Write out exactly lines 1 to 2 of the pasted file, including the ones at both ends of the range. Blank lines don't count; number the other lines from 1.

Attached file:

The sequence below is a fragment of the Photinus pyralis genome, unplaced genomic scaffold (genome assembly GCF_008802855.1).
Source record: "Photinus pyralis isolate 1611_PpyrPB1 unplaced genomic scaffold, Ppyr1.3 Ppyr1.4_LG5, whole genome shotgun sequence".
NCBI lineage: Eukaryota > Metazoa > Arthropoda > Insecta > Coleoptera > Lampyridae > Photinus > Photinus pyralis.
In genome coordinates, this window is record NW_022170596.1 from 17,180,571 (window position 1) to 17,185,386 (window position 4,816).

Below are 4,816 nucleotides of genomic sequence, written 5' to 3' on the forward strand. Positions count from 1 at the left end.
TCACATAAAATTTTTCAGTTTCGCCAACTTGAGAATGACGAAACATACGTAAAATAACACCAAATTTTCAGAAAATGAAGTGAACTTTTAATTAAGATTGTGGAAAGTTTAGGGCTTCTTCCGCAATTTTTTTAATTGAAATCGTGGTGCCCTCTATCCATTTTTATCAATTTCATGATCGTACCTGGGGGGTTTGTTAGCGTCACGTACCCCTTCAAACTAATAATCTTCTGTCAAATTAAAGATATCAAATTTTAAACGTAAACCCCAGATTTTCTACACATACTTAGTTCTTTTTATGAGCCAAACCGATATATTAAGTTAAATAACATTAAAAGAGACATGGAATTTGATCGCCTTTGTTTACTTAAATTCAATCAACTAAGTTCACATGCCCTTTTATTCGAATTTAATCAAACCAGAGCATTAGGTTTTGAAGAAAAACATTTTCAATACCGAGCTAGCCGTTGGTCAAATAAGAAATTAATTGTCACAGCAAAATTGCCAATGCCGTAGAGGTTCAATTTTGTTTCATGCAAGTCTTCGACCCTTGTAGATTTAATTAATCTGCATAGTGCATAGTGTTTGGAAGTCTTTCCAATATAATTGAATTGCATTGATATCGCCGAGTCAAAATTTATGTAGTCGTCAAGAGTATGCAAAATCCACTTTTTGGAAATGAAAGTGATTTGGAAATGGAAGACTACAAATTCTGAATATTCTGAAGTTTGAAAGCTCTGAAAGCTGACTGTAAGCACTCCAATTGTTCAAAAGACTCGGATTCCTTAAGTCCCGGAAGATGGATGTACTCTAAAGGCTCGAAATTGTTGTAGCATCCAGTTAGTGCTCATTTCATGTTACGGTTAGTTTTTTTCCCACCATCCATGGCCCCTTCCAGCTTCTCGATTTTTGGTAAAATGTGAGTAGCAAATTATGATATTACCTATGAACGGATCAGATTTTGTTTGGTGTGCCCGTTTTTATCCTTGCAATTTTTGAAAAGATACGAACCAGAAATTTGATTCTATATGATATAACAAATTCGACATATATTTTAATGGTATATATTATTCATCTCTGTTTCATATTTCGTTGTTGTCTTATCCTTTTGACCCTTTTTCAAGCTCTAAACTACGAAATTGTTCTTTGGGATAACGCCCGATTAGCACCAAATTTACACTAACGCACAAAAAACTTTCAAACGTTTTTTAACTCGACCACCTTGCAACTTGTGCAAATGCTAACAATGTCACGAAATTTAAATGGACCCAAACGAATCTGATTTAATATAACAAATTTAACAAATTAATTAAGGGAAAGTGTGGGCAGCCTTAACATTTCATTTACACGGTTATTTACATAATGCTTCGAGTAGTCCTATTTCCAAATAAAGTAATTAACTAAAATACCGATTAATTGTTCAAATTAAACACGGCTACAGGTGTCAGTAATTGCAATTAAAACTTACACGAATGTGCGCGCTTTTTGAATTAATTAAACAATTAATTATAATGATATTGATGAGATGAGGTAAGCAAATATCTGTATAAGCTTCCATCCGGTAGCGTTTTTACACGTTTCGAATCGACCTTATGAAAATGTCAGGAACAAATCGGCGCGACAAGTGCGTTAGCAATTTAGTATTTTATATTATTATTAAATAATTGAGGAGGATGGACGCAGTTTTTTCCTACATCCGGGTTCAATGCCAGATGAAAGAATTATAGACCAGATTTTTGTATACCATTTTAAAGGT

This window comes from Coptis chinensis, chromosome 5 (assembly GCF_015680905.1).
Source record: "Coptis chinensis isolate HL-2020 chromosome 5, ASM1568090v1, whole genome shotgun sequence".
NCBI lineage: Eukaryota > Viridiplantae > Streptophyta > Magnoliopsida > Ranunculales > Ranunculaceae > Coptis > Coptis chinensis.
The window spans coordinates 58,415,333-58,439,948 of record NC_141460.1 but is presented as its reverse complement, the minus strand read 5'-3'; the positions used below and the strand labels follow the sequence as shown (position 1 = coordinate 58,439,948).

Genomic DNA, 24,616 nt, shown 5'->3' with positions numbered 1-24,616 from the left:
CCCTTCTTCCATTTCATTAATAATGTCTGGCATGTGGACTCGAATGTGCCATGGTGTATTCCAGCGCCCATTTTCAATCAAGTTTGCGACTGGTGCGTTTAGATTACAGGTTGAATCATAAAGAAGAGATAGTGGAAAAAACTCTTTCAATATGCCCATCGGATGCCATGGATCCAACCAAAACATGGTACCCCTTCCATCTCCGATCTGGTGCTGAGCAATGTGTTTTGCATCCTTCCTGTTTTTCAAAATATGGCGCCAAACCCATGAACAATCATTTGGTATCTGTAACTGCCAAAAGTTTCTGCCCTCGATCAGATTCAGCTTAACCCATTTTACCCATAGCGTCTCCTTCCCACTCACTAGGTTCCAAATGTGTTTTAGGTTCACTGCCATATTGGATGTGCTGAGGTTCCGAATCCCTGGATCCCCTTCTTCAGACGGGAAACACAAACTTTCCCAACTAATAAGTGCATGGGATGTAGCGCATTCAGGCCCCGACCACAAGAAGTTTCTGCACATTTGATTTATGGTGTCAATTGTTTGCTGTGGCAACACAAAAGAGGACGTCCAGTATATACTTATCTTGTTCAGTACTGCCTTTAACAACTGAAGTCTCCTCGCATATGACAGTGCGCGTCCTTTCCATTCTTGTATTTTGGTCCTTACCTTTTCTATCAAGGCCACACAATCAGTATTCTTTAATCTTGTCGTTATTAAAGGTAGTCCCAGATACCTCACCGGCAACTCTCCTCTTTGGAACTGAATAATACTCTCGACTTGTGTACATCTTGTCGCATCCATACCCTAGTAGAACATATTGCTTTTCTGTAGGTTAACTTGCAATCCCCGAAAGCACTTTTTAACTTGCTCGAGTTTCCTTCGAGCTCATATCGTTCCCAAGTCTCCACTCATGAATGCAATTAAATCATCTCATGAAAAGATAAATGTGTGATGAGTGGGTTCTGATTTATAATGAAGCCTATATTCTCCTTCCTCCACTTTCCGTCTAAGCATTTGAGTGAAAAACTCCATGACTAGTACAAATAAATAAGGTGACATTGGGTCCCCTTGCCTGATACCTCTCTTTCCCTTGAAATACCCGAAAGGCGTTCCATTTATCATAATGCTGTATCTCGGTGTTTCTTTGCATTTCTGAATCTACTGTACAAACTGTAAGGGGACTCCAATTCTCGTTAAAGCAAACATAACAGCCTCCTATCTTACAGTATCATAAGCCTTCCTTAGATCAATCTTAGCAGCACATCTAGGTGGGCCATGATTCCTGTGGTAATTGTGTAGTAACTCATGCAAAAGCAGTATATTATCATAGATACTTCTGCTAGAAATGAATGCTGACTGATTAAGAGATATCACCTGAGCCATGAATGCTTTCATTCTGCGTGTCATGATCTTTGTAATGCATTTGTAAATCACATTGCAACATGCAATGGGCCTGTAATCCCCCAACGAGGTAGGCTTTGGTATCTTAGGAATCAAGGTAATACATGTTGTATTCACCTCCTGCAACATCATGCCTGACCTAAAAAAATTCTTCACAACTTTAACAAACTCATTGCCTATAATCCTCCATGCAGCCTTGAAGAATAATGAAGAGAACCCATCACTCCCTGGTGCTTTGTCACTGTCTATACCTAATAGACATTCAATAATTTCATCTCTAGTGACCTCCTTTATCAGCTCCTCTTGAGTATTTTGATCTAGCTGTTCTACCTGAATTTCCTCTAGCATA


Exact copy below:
The sequence below is a fragment of the Photinus pyralis genome, unplaced genomic scaffold (genome assembly GCF_008802855.1).
Source record: "Photinus pyralis isolate 1611_PpyrPB1 unplaced genomic scaffold, Ppyr1.3 Ppyr1.4_LG5, whole genome shotgun sequence".